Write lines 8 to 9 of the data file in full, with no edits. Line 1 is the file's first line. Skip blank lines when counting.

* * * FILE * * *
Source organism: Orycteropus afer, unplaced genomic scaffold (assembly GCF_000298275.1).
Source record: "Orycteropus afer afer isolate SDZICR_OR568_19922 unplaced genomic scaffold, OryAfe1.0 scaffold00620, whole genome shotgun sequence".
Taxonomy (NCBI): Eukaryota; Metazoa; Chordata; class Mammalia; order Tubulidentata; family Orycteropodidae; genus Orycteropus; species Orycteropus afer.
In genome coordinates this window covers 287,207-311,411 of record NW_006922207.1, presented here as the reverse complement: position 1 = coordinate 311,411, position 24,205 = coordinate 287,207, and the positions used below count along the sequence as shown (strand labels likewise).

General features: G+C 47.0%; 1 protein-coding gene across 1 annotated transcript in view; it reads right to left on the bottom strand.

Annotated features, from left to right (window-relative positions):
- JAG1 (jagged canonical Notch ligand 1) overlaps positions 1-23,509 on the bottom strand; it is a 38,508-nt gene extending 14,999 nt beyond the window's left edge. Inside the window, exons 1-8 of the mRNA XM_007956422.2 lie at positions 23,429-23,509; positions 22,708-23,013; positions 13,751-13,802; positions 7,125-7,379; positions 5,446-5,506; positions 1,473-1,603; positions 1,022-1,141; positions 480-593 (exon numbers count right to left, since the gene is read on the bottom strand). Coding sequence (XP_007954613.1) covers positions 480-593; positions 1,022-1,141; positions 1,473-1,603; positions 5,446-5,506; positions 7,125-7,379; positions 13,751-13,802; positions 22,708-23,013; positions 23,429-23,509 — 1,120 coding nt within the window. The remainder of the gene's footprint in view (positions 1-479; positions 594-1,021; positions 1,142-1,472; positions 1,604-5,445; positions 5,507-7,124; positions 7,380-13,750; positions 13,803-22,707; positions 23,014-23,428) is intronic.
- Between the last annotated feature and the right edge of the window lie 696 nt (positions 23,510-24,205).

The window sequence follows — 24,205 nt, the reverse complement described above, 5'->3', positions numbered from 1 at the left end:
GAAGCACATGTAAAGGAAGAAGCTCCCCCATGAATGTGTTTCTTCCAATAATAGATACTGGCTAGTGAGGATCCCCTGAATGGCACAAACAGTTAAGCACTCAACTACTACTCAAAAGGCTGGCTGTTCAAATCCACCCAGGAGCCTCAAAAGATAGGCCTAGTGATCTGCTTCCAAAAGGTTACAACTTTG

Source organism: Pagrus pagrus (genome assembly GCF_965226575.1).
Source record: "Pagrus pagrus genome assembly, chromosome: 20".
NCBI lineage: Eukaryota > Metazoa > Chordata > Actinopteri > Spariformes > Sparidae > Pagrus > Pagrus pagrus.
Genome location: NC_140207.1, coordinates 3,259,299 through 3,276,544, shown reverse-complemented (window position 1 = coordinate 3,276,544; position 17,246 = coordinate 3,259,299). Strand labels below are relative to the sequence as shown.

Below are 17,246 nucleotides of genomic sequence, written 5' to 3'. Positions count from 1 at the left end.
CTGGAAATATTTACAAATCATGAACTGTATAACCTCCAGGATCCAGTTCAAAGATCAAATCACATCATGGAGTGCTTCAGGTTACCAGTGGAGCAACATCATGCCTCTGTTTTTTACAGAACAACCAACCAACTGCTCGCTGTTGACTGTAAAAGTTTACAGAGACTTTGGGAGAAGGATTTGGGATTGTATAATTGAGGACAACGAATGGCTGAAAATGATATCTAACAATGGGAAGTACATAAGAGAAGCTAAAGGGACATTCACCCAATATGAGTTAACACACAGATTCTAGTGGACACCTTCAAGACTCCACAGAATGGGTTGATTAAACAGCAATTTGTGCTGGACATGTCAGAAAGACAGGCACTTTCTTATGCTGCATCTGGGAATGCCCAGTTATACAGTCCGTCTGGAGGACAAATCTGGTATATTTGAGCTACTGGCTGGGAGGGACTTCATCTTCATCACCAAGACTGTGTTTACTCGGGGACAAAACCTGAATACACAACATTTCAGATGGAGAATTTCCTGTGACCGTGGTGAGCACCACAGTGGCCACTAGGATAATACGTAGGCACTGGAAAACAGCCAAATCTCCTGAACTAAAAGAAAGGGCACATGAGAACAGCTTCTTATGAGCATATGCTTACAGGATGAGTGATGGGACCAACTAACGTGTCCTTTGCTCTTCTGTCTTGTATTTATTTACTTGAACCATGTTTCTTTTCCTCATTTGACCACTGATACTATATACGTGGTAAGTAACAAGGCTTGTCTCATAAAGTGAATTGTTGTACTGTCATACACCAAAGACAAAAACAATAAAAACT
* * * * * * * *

- Between the last annotated feature and the right edge of the window lie 696 nt (positions 23,510-24,205).

The window sequence follows — 24,205 nt, the reverse complement described above, 5'->3', positions numbered from 1 at the left end: